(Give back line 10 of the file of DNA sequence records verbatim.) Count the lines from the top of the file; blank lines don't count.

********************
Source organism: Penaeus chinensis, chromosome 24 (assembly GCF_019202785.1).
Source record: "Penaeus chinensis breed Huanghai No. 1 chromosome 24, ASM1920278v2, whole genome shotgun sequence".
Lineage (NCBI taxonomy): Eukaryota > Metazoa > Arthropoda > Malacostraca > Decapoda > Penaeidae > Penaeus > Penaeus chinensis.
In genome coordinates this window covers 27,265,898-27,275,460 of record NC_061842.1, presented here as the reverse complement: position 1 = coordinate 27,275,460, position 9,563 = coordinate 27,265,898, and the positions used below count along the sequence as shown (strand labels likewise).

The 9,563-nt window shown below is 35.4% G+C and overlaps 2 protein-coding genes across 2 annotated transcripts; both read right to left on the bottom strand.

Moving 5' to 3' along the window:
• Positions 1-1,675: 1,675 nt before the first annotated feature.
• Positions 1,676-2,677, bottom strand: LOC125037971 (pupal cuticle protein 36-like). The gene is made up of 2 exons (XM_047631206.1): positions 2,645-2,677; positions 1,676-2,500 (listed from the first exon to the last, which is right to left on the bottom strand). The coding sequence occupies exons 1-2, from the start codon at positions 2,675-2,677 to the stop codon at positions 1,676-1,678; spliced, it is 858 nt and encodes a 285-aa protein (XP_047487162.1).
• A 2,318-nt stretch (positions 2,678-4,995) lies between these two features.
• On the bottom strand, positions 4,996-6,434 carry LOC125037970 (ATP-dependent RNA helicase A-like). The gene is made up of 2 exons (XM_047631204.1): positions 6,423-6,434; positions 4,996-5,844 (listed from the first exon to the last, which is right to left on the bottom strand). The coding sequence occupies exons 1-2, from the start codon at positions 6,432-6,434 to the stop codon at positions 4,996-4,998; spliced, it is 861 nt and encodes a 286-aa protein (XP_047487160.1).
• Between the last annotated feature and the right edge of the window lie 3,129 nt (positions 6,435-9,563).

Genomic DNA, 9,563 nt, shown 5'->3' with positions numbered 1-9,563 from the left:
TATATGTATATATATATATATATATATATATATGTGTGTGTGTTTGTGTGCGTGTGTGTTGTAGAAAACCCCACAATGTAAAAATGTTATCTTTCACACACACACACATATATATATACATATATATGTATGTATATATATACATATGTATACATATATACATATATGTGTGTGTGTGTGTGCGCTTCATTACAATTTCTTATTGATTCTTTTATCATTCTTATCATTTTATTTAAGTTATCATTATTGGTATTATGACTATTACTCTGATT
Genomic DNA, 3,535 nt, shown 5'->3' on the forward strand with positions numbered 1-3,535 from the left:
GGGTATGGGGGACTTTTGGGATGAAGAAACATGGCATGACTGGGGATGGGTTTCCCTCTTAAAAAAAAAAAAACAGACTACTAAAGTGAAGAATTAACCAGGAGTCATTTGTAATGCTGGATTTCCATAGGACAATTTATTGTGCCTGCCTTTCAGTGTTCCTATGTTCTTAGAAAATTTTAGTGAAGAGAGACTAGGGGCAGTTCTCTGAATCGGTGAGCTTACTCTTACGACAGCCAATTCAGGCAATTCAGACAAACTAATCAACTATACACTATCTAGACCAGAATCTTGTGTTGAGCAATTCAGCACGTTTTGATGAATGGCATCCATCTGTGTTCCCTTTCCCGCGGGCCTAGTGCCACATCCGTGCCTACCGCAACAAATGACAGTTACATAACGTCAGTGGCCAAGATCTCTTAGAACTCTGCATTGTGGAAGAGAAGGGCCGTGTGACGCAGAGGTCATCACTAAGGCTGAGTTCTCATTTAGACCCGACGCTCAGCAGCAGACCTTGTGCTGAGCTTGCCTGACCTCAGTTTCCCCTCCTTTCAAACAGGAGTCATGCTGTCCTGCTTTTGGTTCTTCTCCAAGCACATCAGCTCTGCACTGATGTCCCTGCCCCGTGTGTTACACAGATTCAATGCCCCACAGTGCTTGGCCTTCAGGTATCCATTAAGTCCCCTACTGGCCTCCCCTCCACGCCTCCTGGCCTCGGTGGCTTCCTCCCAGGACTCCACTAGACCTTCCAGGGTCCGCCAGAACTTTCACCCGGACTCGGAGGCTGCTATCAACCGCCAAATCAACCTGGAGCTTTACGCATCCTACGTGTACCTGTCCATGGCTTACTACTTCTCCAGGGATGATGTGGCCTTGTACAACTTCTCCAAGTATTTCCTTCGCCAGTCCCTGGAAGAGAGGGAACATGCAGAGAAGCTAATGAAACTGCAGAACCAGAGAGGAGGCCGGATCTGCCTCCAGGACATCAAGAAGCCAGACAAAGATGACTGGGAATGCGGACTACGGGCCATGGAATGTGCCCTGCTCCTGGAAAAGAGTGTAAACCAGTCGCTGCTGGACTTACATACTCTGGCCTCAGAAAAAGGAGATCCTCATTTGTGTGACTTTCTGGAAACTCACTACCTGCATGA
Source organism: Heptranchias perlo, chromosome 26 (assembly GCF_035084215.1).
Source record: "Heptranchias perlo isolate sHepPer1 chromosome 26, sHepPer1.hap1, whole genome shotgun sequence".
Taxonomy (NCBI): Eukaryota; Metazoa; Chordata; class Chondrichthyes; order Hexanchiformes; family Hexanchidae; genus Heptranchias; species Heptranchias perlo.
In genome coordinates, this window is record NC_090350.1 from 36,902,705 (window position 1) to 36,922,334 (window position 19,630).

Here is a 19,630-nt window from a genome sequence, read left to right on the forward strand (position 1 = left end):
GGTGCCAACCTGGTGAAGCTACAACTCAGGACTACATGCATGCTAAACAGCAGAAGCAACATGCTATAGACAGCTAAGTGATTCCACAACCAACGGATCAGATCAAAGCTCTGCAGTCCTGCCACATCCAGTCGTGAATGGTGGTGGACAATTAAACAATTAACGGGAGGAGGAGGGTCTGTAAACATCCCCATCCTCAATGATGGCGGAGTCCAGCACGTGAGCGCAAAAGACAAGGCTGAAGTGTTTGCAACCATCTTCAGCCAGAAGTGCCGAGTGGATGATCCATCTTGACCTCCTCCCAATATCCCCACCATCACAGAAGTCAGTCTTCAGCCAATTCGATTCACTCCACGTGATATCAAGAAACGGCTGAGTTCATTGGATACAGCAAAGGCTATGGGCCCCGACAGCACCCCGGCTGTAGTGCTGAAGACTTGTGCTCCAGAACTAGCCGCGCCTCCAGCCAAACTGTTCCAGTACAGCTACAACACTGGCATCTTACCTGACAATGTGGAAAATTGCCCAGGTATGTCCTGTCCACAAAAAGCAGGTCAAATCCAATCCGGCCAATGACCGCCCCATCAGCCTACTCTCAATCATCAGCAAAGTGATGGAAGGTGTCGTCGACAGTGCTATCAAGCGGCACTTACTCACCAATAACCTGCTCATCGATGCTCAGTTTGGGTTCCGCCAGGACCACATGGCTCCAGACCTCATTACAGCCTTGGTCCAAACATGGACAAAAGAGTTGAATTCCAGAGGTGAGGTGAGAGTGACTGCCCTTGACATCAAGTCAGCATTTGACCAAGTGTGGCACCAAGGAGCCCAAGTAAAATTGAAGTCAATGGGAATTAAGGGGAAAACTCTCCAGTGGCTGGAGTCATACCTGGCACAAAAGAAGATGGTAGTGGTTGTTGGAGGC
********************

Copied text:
• On the bottom strand, positions 4,996-6,434 carry LOC125037970 (ATP-dependent RNA helicase A-like). The gene is made up of 2 exons (XM_047631204.1): positions 6,423-6,434; positions 4,996-5,844 (listed from the first exon to the last, which is right to left on the bottom strand). The coding sequence occupies exons 1-2, from the start codon at positions 6,432-6,434 to the stop codon at positions 4,996-4,998; spliced, it is 861 nt and encodes a 286-aa protein (XP_047487160.1).